• I was completely disillusioned by the whole Portland experience. I decided it was time to go back home. I didn’t care about Treasure Island, being AWOL 30 days, I didn’t even care at that point whether or not I got picked up by the law. I just wanted to go home. If the law picked me up, maybe I’d get there sooner. I walked out onto Highway 84, looked East and stuck my thumb out.

    Like my trip east from Norfolk, this trip started out on a promising note. As I made my way into Idaho, I ran into a girl who was travelling my way, and seemed just as lonely as I was. She was very quiet, but pretty with warm, friendly eyes. We hitched together for a day. As night began to fall, we left the road, climbed up a small mountain, up to a stone tablet that looked down on a beautiful valley below, with a stream running through it. I laid out my sleeping bag on a flat area, she produced a bottle of wine, and we both sat there, drinking the wine, taking in the incredible vista, not saying much, just enjoying each other’s company.

    When we’d quenched our thirsts, we laid back and made beautiful love under the bright stars and moon, until we fell asleep – a most lovely night. When I awoke the next morning, she was gone, without a trace. All I had left of her was a beautiful memory to carry me on my way. As I made my way through the rest of Idaho and into Utah, I was growing hungrier as I went. I was still flat broke, and I wouldn’t ask people for food or money. I just trusted that when I needed it, what I needed would be provided. I grew weaker and felt more strung out as I got closer to Ogden, Utah, watching the strange looking Great Salt Lake to my west as I continued south through Utah. Just past Ogden, the highway turned due east, as I climbed up through the mountains. It got a lot colder up there.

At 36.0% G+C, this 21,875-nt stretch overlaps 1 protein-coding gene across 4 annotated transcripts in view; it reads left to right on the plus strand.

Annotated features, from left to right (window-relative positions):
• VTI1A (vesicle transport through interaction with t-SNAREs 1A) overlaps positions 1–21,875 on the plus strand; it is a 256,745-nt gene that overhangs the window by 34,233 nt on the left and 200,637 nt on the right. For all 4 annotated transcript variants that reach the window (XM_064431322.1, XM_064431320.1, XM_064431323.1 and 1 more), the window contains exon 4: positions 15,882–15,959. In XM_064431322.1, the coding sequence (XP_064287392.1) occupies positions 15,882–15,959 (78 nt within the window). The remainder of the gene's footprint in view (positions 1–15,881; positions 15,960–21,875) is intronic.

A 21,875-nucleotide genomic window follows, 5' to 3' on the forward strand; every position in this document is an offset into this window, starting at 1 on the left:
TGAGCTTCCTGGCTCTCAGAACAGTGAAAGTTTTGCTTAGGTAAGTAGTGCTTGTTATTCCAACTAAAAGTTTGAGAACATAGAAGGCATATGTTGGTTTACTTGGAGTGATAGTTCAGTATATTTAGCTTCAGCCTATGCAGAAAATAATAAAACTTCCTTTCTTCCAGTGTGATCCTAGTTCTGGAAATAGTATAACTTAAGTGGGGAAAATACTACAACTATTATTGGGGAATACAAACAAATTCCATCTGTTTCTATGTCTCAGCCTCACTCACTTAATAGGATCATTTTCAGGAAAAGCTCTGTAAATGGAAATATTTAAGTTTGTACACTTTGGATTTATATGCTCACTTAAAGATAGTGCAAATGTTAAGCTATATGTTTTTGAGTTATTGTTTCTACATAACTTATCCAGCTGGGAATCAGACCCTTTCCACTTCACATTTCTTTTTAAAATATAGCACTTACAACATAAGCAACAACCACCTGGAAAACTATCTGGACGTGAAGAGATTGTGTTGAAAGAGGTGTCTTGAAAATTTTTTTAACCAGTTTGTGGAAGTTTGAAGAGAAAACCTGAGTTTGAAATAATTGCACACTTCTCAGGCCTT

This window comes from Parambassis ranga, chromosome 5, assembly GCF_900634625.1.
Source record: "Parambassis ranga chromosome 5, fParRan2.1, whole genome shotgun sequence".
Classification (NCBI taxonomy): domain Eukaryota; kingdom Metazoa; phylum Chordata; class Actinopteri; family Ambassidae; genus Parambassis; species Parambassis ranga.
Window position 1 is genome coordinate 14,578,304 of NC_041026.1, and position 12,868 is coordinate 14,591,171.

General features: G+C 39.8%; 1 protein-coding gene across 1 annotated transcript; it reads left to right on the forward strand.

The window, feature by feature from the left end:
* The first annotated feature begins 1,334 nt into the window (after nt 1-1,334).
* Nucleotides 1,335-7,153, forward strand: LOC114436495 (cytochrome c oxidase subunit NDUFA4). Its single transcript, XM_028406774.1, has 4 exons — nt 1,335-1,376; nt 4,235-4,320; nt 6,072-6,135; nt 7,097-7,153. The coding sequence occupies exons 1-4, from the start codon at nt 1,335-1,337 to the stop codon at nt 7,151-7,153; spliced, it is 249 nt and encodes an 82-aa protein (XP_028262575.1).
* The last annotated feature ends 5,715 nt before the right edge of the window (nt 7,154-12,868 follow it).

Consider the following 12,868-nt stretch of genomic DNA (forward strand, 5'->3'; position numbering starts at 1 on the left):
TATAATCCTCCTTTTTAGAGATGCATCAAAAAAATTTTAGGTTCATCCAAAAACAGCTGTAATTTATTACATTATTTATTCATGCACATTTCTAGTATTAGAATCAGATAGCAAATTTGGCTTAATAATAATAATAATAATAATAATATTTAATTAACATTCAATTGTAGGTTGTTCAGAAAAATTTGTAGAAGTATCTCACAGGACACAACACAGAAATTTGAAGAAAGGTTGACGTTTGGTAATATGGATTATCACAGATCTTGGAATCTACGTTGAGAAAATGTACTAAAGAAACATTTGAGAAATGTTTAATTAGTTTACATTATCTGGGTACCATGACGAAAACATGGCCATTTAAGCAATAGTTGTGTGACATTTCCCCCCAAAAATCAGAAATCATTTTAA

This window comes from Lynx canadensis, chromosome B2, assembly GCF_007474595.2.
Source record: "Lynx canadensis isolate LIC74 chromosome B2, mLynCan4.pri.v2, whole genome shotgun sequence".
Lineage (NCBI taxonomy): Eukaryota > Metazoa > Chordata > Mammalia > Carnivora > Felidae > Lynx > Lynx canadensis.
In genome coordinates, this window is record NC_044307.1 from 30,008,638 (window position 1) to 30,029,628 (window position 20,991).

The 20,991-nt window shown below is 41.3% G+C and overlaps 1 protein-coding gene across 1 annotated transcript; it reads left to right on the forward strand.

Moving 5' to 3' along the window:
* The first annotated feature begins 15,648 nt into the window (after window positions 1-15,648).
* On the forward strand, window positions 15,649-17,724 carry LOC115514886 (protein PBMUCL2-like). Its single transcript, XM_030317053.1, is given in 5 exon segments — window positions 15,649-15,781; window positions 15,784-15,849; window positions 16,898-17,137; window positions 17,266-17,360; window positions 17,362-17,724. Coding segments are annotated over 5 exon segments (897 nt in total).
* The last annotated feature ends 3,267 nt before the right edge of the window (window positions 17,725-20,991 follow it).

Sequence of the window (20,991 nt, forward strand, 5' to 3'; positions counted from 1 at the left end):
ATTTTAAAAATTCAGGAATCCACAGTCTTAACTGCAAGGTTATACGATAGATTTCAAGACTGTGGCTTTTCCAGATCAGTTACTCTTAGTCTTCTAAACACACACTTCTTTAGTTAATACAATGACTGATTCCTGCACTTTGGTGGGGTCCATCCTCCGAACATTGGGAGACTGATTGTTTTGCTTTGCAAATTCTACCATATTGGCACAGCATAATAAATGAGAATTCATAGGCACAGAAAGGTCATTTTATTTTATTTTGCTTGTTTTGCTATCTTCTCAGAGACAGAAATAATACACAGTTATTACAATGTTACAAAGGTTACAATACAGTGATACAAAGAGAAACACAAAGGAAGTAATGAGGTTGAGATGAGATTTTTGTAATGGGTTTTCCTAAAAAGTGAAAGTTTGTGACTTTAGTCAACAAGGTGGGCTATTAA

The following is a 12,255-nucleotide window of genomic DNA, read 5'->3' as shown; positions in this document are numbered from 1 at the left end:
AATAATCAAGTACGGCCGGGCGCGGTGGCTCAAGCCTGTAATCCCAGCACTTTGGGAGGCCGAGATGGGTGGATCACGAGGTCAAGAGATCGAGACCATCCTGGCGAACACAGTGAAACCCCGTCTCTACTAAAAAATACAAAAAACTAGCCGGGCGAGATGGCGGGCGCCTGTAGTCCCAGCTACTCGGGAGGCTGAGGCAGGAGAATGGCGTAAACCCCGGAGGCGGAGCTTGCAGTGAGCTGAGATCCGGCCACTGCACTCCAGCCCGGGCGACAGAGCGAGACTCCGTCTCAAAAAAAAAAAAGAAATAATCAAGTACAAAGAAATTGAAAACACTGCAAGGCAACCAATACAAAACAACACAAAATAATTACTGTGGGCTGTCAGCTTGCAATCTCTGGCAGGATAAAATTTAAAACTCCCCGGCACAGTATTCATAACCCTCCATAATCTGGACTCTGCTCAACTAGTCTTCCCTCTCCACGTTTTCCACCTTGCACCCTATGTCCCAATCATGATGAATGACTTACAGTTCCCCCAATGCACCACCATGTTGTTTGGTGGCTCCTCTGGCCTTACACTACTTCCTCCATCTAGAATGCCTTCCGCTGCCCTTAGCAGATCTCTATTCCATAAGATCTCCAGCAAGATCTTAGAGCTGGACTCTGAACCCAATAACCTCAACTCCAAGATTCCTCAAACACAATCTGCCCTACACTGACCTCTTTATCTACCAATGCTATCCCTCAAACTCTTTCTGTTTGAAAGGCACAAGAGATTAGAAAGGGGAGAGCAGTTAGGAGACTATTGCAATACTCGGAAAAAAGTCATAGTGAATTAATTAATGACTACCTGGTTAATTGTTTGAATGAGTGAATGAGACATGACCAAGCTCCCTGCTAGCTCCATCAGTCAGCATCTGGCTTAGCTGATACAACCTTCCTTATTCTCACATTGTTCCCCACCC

One short ride I had at that point was from a nice, middle-aged Mormon lady who’d just gotten back from a mission trip to the east. She was really nice, and asked me how long it had been since I’d eaten anything. “Is it that obvious?” I asked. She smiled and said, “Look, how about if I make you a deal – this will make me very happy. You agree that you’ll call your mother, and I’ll treat you to a nice lunch. How about it?” I said that worked for me, and she took me to a nice restaurant in the hills there, and I had one of the most memorable meals I’ve had, one that I still vividly remember, 37 years later. I had meat loaf, mashed potatoes and gravy, and 3 or 4 glasses of iced tea. I knew that I would not hold up my end of the deal – I knew I couldn’t call Mom – I didn’t want to put her in a compromising position, where she’d either have to lie about me being in contact with them, or be pressed into giving me up.

    After several more rides heading east, I found myself standing on I-80, cold, tired, with very few cars heading east. I was seeing many more cars heading west. At that point, I’d barely gone 800 miles, with another 2500 to go. I just couldn’t do it. I needed to go back to Portland, and figure things out from there. I walked across the highway, faced West, and stuck out my thumb to go back to Portland. That was where I would spend the rest of my AWOL time. It would be different this time.